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Indonesia Learns from Japan’s Solid Waste Management Sector

Participants leaning about waste sorting and recycling at Tusumi Plant_Yokohama

Participants learning about waste sorting and recycling at Tsurumi Plant, Yokohama.

Story highlights

  • The World Bank’s Tokyo Development Learning Center (TDLC), in collaboration with the Indonesia Local Service Delivery and Improvement Project (LSDP) task team, organized a five-day exposure mission to Japan for Indonesian government officials to immerse themselves in Japanese best practices in urban solid waste management initiatives.
  • Japanese cities have been successfully managing their waste in coordination with the national government through meticulous planning, adoption of circular approaches, and the application of sustainable solutions.
  • Japanese case studies of solid waste management in Yokohama and Kitakyushu City enticed the Indonesian delegation to seek more knowledge about Japan’s seamless waste management practices and engage with various stakeholders, especially citizens and the private sector.


September 25-29, 2023

Solid waste management is a priority sector for Indonesian cities. 

Japan has been a frontrunner in the solid waste management sector for many decades. Careful planning, organization of the resources, engagement of citizens and private sector, coordination among stakeholders, futuristic vision, and focus on financial and environmentally sustainable solutions are some of the aspects that set Japanese cities apart from other countries.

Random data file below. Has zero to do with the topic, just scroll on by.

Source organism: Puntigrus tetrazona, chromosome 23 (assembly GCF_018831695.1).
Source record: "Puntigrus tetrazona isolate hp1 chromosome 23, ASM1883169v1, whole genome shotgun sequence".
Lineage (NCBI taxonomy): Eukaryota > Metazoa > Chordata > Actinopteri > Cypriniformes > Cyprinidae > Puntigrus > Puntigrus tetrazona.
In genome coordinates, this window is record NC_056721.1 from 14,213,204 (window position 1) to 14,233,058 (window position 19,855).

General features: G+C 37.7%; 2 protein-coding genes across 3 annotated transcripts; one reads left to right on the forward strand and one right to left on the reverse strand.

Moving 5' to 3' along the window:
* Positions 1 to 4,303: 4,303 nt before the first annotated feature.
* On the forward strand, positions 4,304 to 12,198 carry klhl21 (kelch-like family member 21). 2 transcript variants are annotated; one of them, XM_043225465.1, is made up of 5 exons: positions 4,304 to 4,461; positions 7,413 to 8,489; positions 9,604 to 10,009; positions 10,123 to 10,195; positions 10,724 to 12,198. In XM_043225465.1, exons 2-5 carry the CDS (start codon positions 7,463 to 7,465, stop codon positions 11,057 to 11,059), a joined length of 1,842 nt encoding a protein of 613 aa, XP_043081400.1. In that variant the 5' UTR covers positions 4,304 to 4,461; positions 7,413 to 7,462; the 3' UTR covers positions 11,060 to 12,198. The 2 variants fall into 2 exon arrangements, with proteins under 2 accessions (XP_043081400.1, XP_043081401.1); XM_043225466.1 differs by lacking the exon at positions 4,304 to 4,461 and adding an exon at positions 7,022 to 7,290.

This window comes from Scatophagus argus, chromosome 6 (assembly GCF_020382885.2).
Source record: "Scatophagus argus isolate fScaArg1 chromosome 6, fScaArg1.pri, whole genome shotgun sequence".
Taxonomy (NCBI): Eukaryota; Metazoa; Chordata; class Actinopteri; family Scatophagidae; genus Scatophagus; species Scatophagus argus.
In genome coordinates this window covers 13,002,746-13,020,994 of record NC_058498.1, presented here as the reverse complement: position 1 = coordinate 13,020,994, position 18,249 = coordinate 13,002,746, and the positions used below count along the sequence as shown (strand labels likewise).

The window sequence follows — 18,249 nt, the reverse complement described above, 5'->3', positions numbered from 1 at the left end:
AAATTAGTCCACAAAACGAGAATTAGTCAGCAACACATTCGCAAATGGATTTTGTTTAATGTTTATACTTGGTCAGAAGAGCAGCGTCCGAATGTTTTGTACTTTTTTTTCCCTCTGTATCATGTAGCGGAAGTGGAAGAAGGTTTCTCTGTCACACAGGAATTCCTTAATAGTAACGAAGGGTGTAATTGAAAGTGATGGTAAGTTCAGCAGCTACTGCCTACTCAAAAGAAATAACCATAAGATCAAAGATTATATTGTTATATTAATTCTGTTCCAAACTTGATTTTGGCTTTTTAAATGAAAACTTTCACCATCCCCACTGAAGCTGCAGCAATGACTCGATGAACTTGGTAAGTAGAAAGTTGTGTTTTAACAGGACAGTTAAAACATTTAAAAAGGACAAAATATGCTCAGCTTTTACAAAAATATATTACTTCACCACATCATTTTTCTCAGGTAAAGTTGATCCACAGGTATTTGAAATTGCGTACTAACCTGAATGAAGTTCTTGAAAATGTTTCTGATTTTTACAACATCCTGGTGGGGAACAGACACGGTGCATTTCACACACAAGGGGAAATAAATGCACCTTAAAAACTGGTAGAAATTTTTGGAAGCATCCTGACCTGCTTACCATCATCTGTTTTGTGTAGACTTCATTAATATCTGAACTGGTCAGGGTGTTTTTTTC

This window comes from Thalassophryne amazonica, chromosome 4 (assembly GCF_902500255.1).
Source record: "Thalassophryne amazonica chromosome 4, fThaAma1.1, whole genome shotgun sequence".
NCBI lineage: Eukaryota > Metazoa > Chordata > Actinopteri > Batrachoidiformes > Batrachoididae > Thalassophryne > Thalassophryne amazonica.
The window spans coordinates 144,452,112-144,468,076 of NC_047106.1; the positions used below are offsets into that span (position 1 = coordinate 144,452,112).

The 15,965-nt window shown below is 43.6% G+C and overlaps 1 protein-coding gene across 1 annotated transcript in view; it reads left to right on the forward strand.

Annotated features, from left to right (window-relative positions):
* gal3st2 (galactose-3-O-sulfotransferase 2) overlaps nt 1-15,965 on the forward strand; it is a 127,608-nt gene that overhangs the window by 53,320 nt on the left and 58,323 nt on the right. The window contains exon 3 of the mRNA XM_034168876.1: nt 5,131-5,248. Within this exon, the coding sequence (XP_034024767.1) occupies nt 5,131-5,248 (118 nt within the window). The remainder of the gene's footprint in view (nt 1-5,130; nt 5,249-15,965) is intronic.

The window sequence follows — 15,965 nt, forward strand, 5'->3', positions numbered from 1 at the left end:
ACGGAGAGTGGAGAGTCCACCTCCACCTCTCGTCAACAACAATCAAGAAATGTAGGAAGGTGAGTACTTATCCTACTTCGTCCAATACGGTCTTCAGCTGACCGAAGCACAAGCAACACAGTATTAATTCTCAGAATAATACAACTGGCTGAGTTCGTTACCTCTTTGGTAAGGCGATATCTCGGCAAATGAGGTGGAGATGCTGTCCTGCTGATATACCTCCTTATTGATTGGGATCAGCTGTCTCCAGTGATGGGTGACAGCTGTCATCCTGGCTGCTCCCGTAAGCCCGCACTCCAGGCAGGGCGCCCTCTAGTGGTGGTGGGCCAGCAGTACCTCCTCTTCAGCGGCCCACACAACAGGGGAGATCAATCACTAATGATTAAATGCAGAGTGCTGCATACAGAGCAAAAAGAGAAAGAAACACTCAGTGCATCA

With this knowledge, the Government of Indonesia, which is preparing the Indonesia Local Service Delivery Improvement Project (LSDP) with the World Bank, was keen on learning from Japanese experiences and know-how on waste management. The project supports upstream waste management including waste generation, transport, transfer, recycling and intermediate treatment. Specifically, the Government of Indonesia showed interest in learning about the engagement of citizens and private sector partners and waste segregation, collection, and recycling methodologies of Japanese cities. 

Tokyo Development Learning Center (TDLC) in consultation with its City Partnership Program (CPP) partners organized an exposure mission for its Indonesian clients to learn from Yokohama and Kitakyushu’s waste management practices. TDLC welcomed to Japan the delegation of ten officials led by Kastorius Sinaga, Special Staff to the Minister, Ministry of Home Affairs (MOHA), along with the World Bank Task Team from September 25-29, 2023. The delegation comprised representatives from various ministries of Indonesia, including MOHA, Maritime and Investment Affairs, National Development Planning, and Environment and Forestry. 

Japan adopts comprehensive approach towards waste management.  

Japan has taken a decentralized approach towards its waste management. Municipalities autonomously make decisions to manage their waste under the overall aegis of national policies and regulations. An active strategy adopted in the 1990s, the strategy focuses on decoupling the waste generation from increasing GDP, and engagement and coordination with stakeholders, especially citizens and the private sector. By the 2000s, a reduction in waste generation and increasing recycling rates helped drive the nation towards sustainable waste management. While 80 percent of waste is still incinerated, a large chunk of the remaining waste is recycled, leaving only one percent going to landfills. A solid legal framework for waste management policy is the backbone of this approach. Having a strong vision, clear demarcation of roles, and enhanced capacities of stakeholders are other factors of success in moving from a linear to circular economy in the waste management sector.        

Yokohama City – A case of waste recycling and treatment initiatives

Yokohama city, the largest municipality in Japan, with a population of 3.77 million covering an area of 438 sq. km, provides an interesting case study on metropolitan level waste management for many large cities in developing countries. Yokohama city incinerates most of its waste using four incineration plants spread across the metropolis.